The fact is that we follow. Why do we follow? Please do not answer me immediately. Investigate, go into it. Why does one follow? There are different types of following. You follow what the doctors say, what your boss in the office says, or you are being dominated by your wife, by your husband, by the neighbour. You follow tradition, the edicts of society, the opinion of another. You follow the beliefs and dogmas of a religious organization, or you follow what the priests say, what the sacred books say. This is what we are actually doing, and we never question why we do it. Now, I am asking myself, and I hope you are asking yourself, why does one follow?

Questioner: If through introspection I realize why I follow, then maybe I shall cease to follow and shall act in a way which I feel is correct and free. Yet the freedom which I practise may be harmful to somebody else.

Krishnamurti: Let us go into this slowly, if you do not mind. The fact is that I follow, and I want to know why I follow, the inward nature of it. I want to unearth, open up the psychological factor that makes me follow. One follows in a worldly sense for obvious reasons. Having a job, I know I must do what the boss says. This much is fairly clear. But what we are discussing is, why do I psychologically follow another?

Questioner: Do you feel that you have experienced this freedom?

Krishnamurti: I can answer that question, but it is irrelevant, is it not? If I say "yes" or "no", what value will it have? How can you judge? You can only judge according to your standards, according to your psychological inclination or disinclination. But please, this is irrelevant, it is unimportant. What we are trying to find out directly, each one of us, is why we follow psychologically. If we go slowly, step by step, we shall begin to see the process of our own thinking, what is taking place in our minds, in our hearts, of which we are now unconscious.

Questioner: Are you suggesting that by analysing his experiences the individual can find freedom of expression?

Krishnamurti: No, sir, I am not suggesting that at all. I question the whole accumulation of what we call experience, whether it has any validity at all, because experience is merely a conditioned response. But I don't want to go into that for the moment.

We are asking ourselves why we follow. Is it habit?

Questioner: I do not follow. I lead the way.

Krishnamurti: Then you are a leader. If you are a leader psychologically, there must be a follower for you to lead, and he who is a leader is also a follower.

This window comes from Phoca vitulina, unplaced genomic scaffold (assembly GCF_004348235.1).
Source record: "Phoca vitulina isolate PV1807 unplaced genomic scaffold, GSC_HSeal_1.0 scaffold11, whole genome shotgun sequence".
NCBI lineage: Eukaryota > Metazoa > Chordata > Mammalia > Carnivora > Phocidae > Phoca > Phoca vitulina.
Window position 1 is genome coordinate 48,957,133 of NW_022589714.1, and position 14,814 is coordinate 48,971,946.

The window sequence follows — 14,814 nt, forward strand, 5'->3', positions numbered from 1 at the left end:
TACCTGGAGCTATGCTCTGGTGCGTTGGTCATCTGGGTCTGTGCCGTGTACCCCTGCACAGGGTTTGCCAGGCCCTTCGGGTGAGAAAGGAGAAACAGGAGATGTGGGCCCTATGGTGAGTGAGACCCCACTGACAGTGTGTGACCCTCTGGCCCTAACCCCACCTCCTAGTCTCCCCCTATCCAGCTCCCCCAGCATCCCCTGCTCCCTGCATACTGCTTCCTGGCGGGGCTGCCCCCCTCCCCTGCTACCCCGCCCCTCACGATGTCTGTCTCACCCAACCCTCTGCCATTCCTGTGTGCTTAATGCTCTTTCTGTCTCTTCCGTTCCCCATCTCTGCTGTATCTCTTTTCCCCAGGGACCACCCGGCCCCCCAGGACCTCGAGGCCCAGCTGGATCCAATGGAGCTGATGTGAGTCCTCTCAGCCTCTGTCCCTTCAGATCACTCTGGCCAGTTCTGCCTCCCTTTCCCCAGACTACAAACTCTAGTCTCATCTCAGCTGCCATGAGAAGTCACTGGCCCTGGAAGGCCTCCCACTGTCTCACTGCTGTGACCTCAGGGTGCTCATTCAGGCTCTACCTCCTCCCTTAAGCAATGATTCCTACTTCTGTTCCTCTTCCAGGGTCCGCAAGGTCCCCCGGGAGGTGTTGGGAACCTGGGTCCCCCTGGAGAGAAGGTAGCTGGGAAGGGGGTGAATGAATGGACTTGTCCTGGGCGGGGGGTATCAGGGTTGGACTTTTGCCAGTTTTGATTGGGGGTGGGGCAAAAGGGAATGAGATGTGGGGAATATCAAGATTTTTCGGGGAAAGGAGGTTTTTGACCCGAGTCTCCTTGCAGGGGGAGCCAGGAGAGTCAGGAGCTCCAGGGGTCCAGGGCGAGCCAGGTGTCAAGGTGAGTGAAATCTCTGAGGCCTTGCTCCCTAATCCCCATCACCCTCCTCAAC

Questioner: Sir, don't you realize that to follow a person is not necessarily to be his follower? One is not his follower if one just treats him as a milestone.

Krishnamurti: I am trying to find out why you or I follow psychologically.

Questioner: Are we not seeking personal proof?

Krishnamurti: You are jumping so far ahead.

Questioner: When the intuition is aroused we do not follow, we obey what the intuition says.

Krishnamurti: Please, when we talk about intuition, the inner voice, what do we mean by that? The inner voice may be entirely false. Please, I am not trying to destroy your intuition. I am trying to find out whether intuition is true or false. Surely, until you understand the whole process of desire, conscious as well as unconscious, you cannot rely on intuition, because desire may bring you to certain "facts" which are not facts at all. The unconscious desire to be or not to be something makes you accept or reject, therefore you must first understand the whole process of your desire and not say, "Intuition tells me this is true."

Let me take a very simple example and you will see it. We all die, fortunately or unfortunately, and my desire for continuity is very strong, as it is in most people. When I hear the word "reincarnation", my intuition says, "Yes, that is true." But is it my intuition, or my desire? My desire to continue is so embedded, so strong, that it takes the form of so-called intuition, which has no meaning at all. Whereas, if I can understand this extraordinary thing called desire, then death will have quite a different significance.

Well, let us come back. Why do you or I psychologically follow another? Are we aware that we are following, not only a person, but a teaching or an ideal? I have set up an ideal of the perfect man, the perfect life, the perfect goal, and I follow that. Why? Please do not merely listen to me, but look at the operation of your own mind. You see, you are probably disinclined to put this question to yourself, because the moment you inquire why you follow, many things in your daily life, your Masters, your teachers, guides, philosophers, your books and ideals can no longer be accepted, they have to be investigated, which means that there must be the freedom to investigate, to find out.

So, why do you have an ideal? Why do you follow? Obviously, you follow in order to reach something. You have guides, have you not? Being confused, you have some teacher - he may be in India, or standing on the platform now, or it may be somebody you know around the corner - who tells you what to do. Please see this. One is confused, miserable, in conflict within oneself, so one goes to somebody.

Questioner: It may be that one has an inferiority complex.

Krishnamurti: It is not a question of inferiority or superiority complexes. I am looking at the fact that I am confused. I am confused and you are not confused, at least I think you are not confused, so in my confusion I follow you - you being the Master, the Saviour, the leader. My choice is made in confusion, therefore whoever I choose is also confused, including the politicians. So, being confused, what am I to do? Surely, I have to understand my confusion and not look to somebody else to help me out of it.

Questioner: But one can follow and still not be confused.

Krishnamurti: Will I follow if I am not confused?

Questioner: One can follow in the sense that one agrees with the other's phiIosophy.